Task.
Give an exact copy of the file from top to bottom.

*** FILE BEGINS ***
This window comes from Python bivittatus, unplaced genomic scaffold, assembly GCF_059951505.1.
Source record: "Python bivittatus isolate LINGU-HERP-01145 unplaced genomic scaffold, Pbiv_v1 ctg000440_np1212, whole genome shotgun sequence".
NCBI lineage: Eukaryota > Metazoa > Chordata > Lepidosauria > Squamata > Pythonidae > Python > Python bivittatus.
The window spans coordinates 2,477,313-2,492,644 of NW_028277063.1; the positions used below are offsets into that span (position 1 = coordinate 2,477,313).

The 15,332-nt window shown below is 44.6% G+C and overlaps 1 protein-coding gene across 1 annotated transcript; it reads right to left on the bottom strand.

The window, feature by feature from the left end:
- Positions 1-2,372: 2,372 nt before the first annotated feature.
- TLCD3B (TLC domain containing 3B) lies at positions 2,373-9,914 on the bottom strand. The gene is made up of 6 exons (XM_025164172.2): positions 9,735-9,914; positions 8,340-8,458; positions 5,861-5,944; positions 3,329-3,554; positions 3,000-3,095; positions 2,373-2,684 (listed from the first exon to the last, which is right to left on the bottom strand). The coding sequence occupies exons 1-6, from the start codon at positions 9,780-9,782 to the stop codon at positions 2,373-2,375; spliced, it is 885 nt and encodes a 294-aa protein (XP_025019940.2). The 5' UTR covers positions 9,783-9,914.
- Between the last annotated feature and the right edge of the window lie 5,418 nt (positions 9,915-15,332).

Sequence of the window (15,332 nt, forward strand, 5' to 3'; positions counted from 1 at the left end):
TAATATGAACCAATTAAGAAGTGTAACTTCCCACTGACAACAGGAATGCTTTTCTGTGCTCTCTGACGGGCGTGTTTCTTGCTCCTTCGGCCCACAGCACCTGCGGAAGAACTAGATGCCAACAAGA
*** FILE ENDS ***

This window comes from Python bivittatus, unplaced genomic scaffold, assembly GCF_059951505.1.
Source record: "Python bivittatus isolate LINGU-HERP-01145 unplaced genomic scaffold, Pbiv_v1 ctg000440_np1212, whole genome shotgun sequence".
NCBI lineage: Eukaryota > Metazoa > Chordata > Lepidosauria > Squamata > Pythonidae > Python > Python bivittatus.
The window spans coordinates 2,477,313-2,492,644 of NW_028277063.1; the positions used below are offsets into that span (position 1 = coordinate 2,477,313).

The 15,332-nt window shown below is 44.6% G+C and overlaps 1 protein-coding gene across 1 annotated transcript; it reads right to left on the bottom strand.

The window, feature by feature from the left end:
- Positions 1-2,372: 2,372 nt before the first annotated feature.
- TLCD3B (TLC domain containing 3B) lies at positions 2,373-9,914 on the bottom strand. The gene is made up of 6 exons (XM_025164172.2): positions 9,735-9,914; positions 8,340-8,458; positions 5,861-5,944; positions 3,329-3,554; positions 3,000-3,095; positions 2,373-2,684 (listed from the first exon to the last, which is right to left on the bottom strand). The coding sequence occupies exons 1-6, from the start codon at positions 9,780-9,782 to the stop codon at positions 2,373-2,375; spliced, it is 885 nt and encodes a 294-aa protein (XP_025019940.2). The 5' UTR covers positions 9,783-9,914.
- Between the last annotated feature and the right edge of the window lie 5,418 nt (positions 9,915-15,332).

Sequence of the window (15,332 nt, forward strand, 5' to 3'; positions counted from 1 at the left end):
TAATATGAACCAATTAAGAAGTGTAACTTCCCACTGACAACAGGAATGCTTTTCTGTGCTCTCTGACGGGCGTGTTTCTTGCTCCTTCGGCCCACAGCACCTGCGGAAGAACTAGATGCCAACAAGA